In 2008, Resourceful Internet Solutions, Inc., the parent company of Mediate.com, proudly published Peter Adler’s “Eye of the Storm Leadership: 150 Ideas, Stories, Quotes, and Exercises on the Art and Politics of Managing Human Conflicts.”
We liked Peter’s idea of writing a book on mediation as a leadership skill without ever using the often self-referencing word “mediation.” Each of Peter’s fifteen chapters started with an inspiring longer story, then offered ten shorter ideas that any leader can use regardless of whether he or she is coaching a volleyball team or chairing a contentious meeting of the local library board.
This year, ten years after its publication, we have invited Peter to excerpt and update one chapter each month for our readers. As always comments are welcome. Peter’s “Eye of the Storm” book remains available for purchase here.
Lessons from the Iroquois
In our mediation efforts, some of us focus on public policy problems. The issues may involve energy, environment, infrastructure, public investments, community planning or public health. Or they may range across federal-state-city relationships, public-private partnerships, or policy dilemmas related to growth.
Once we are in the realm of “public policy,” we are inevitably poking our noses into questions of intergenerational equity and “governance” and how authentic collaboration can be achieved or improved. Governance is a big word. It encompasses all of the rules, norms, and power channels used by a business, a family, or a government to stay organized and solve problems.
The American version of democracy rests on a set of fundamental concepts developed when the colonies separated from England in the 1700s. The new and breathtakingly bold social contracts governing equality, freedom, and the mechanics of self-government were fiercely debated and then spelled out in foundational documents: the Declaration of Independence, the Constitution, and the Federalist Papers. They weren’t, however, the first such democratic arrangement in North America. In fact, there is a recurring suspicion that the thinking of Jefferson, Franklin, Adams, and other early American leaders was influenced by a three-century-old democratic alliance known as the Iroquois Confederation.
At its zenith, the Iroquois Confederation, or League of the Iroquois, consisted of six Indian nations: the Mohawks, Oneidas, Onondagas, Senecas, Cayugas, and Tuscaroras. The territory of the Confederation ran from Lake Champlain to the Genesee River, and south from the Adirondacks to the territory of the Conestoga people.
The League came into being in the mid-1500s after a series of wars with the Huron and Algonquians and lasted through the American Revolution. It was governed by an oral constitution called the Great Binding Law, which exercised an agreed-upon authority over affairs between member tribes. The goal was “one heart, one mind, one law.”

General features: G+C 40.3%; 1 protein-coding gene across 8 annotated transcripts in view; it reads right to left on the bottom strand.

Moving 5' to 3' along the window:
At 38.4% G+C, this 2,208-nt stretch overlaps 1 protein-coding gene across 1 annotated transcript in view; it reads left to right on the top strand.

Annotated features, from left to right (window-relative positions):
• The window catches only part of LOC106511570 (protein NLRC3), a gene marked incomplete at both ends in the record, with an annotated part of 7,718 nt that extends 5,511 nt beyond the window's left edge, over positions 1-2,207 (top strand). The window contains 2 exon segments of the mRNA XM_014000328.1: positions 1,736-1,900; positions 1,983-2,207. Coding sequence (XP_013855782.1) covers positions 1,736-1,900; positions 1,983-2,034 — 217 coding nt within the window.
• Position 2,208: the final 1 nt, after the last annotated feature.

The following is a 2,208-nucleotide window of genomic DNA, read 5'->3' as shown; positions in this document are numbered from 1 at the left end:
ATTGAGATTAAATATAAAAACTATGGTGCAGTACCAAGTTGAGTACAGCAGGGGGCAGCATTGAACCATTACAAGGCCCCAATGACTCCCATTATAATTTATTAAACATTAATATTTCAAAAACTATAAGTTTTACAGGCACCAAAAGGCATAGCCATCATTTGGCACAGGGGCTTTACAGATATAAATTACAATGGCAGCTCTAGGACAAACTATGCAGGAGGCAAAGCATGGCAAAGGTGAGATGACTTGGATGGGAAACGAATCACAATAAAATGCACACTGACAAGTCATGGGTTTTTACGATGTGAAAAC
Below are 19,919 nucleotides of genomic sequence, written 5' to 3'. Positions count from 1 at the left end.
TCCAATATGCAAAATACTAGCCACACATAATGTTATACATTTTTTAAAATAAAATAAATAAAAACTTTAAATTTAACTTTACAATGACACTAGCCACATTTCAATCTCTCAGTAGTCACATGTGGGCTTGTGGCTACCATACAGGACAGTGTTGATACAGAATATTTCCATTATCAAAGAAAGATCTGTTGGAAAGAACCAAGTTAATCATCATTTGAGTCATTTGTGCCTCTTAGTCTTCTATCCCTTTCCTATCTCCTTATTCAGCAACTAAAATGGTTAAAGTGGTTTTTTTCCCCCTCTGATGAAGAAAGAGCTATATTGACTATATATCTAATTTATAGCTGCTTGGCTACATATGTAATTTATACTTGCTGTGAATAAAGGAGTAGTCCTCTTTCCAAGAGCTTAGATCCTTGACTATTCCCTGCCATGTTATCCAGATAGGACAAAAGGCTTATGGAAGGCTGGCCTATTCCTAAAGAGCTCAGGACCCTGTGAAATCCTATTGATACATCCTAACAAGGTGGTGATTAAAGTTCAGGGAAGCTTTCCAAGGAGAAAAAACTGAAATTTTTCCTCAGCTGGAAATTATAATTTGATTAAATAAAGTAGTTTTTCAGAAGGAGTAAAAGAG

Both legend and history say that the Confederation was founded by the real Hiawatha and his close friend and ally Dekanawidah. Unlike the cartoon pictures described by Henry Wadsworth Longfellow and Walt Disney, the real Hiawatha was a great statesman and peacemaker. Together, he and Dekanawidah helped organize the League in the face of two threats.
One was the external predation of the Mohicans and other Algonquian tribes. The other was the internal danger posed by a despotic and often murderous Onondaga chief named Atorarho. Hiawatha’s and Dekanawidah’s early organizing efforts were slow to take root but succeeded when Atorarho was both pressured and flattered into helping lead the new alliance. Hiawatha’s and Dekanawidah’s persuasions were especially clever.
Structurally, representation to the council was uneven, with some tribes like the Onondagas having more delegates than others. The great equalizing rule, however, was unanimity. Each tribe retained its own sovereignty and could present any matter it wished for discussion. If at least one other tribe wished to hear the matter, the Council was obliged to hear it. Matters were then deliberated in a prescribed sequence with each member of the council having the right of veto.
As a practical matter, Atorarho had no more real power than anyone else. Disputed matters were discussed, compromised, postponed, or dropped. The collective will of the group was then expressed by the leading chief. If consensus was not reached, each tribe was free to act as it saw fit so long as it did no harm to another member of the Confederation.
Many rituals attended the Council’s deliberations, with different tribes serving as the carriers of different customs central to the whole. Though power was decentralized, some tribes were considered “Older Brothers,” which conferred early speaking rights, a kind of “first among equals” tradition when it came to meetings. The Onondagas became the “Faith Keepers” and holders of the council fire. Meetings were conducted in a Long House. Before the practical matters at hand were taken up, a condolence ceremony would be held to grieve for members of the Council who had died since the previous meeting.
This was followed by a roll call, in which the names of the great founding chiefs of the first Council were remembered. Most native peoples around the world preserve their longest memories in just such a way. They chant their genealogies and stories to understand how all are intricately related and to call to mind the enabling myths of their origins.
In those roll calls, and to this day, Hiawatha and Dekanawidah are remembered by the Mohawk, Oneida, Onondaga, Seneca, Cayuga, and Tuscarora nations as great and wise leaders. The Confederacy they helped create is revered as “The Great Peace.”
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